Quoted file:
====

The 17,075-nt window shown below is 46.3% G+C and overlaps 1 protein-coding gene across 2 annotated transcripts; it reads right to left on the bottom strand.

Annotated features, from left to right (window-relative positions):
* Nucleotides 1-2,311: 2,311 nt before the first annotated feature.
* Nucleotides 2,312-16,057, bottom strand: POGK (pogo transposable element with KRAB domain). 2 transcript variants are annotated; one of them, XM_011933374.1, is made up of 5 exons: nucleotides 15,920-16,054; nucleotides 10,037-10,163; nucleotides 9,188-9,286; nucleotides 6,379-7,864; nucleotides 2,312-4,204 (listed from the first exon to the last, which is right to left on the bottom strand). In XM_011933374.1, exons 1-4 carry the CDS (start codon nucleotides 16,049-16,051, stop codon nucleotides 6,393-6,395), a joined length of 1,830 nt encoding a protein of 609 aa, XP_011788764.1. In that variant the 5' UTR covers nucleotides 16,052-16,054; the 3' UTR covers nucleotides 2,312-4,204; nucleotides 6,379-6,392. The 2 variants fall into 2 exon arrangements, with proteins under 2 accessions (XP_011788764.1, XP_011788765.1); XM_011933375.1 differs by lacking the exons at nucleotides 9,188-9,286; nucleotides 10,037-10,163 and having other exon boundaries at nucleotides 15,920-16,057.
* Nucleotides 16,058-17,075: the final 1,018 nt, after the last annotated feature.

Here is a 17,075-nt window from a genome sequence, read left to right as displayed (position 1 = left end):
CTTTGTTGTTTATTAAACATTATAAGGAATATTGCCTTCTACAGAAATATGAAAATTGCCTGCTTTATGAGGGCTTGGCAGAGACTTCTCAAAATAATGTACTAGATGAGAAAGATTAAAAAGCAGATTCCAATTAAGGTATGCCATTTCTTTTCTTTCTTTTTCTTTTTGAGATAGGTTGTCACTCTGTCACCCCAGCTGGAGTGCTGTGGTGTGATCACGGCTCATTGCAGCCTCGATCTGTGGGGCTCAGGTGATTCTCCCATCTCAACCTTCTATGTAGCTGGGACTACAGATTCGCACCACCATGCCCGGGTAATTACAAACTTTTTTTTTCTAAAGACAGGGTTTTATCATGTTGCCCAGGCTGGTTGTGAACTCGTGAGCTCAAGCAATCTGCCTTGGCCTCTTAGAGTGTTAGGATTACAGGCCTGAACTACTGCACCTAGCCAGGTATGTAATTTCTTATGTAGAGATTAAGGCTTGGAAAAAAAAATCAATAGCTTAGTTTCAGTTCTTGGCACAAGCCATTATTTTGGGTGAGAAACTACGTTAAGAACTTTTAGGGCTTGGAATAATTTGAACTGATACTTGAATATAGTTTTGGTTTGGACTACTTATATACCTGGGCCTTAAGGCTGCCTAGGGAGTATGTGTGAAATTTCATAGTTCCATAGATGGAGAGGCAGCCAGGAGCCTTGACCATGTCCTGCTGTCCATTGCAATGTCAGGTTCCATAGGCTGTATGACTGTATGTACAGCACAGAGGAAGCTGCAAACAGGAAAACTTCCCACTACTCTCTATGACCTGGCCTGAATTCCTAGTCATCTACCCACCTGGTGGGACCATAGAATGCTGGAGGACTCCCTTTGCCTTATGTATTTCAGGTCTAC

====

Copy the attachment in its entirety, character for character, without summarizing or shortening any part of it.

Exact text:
The 17,075-nt window shown below is 46.3% G+C and overlaps 1 protein-coding gene across 2 annotated transcripts; it reads right to left on the bottom strand.

Annotated features, from left to right (window-relative positions):
* Nucleotides 1-2,311: 2,311 nt before the first annotated feature.
* Nucleotides 2,312-16,057, bottom strand: POGK (pogo transposable element with KRAB domain). 2 transcript variants are annotated; one of them, XM_011933374.1, is made up of 5 exons: nucleotides 15,920-16,054; nucleotides 10,037-10,163; nucleotides 9,188-9,286; nucleotides 6,379-7,864; nucleotides 2,312-4,204 (listed from the first exon to the last, which is right to left on the bottom strand). In XM_011933374.1, exons 1-4 carry the CDS (start codon nucleotides 16,049-16,051, stop codon nucleotides 6,393-6,395), a joined length of 1,830 nt encoding a protein of 609 aa, XP_011788764.1. In that variant the 5' UTR covers nucleotides 16,052-16,054; the 3' UTR covers nucleotides 2,312-4,204; nucleotides 6,379-6,392. The 2 variants fall into 2 exon arrangements, with proteins under 2 accessions (XP_011788764.1, XP_011788765.1); XM_011933375.1 differs by lacking the exons at nucleotides 9,188-9,286; nucleotides 10,037-10,163 and having other exon boundaries at nucleotides 15,920-16,057.
* Nucleotides 16,058-17,075: the final 1,018 nt, after the last annotated feature.

Here is a 17,075-nt window from a genome sequence, read left to right as displayed (position 1 = left end):
CTTTGTTGTTTATTAAACATTATAAGGAATATTGCCTTCTACAGAAATATGAAAATTGCCTGCTTTATGAGGGCTTGGCAGAGACTTCTCAAAATAATGTACTAGATGAGAAAGATTAAAAAGCAGATTCCAATTAAGGTATGCCATTTCTTTTCTTTCTTTTTCTTTTTGAGATAGGTTGTCACTCTGTCACCCCAGCTGGAGTGCTGTGGTGTGATCACGGCTCATTGCAGCCTCGATCTGTGGGGCTCAGGTGATTCTCCCATCTCAACCTTCTATGTAGCTGGGACTACAGATTCGCACCACCATGCCCGGGTAATTACAAACTTTTTTTTTCTAAAGACAGGGTTTTATCATGTTGCCCAGGCTGGTTGTGAACTCGTGAGCTCAAGCAATCTGCCTTGGCCTCTTAGAGTGTTAGGATTACAGGCCTGAACTACTGCACCTAGCCAGGTATGTAATTTCTTATGTAGAGATTAAGGCTTGGAAAAAAAAATCAATAGCTTAGTTTCAGTTCTTGGCACAAGCCATTATTTTGGGTGAGAAACTACGTTAAGAACTTTTAGGGCTTGGAATAATTTGAACTGATACTTGAATATAGTTTTGGTTTGGACTACTTATATACCTGGGCCTTAAGGCTGCCTAGGGAGTATGTGTGAAATTTCATAGTTCCATAGATGGAGAGGCAGCCAGGAGCCTTGACCATGTCCTGCTGTCCATTGCAATGTCAGGTTCCATAGGCTGTATGACTGTATGTACAGCACAGAGGAAGCTGCAAACAGGAAAACTTCCCACTACTCTCTATGACCTGGCCTGAATTCCTAGTCATCTACCCACCTGGTGGGACCATAGAATGCTGGAGGACTCCCTTTGCCTTATGTATTTCAGGTCTAC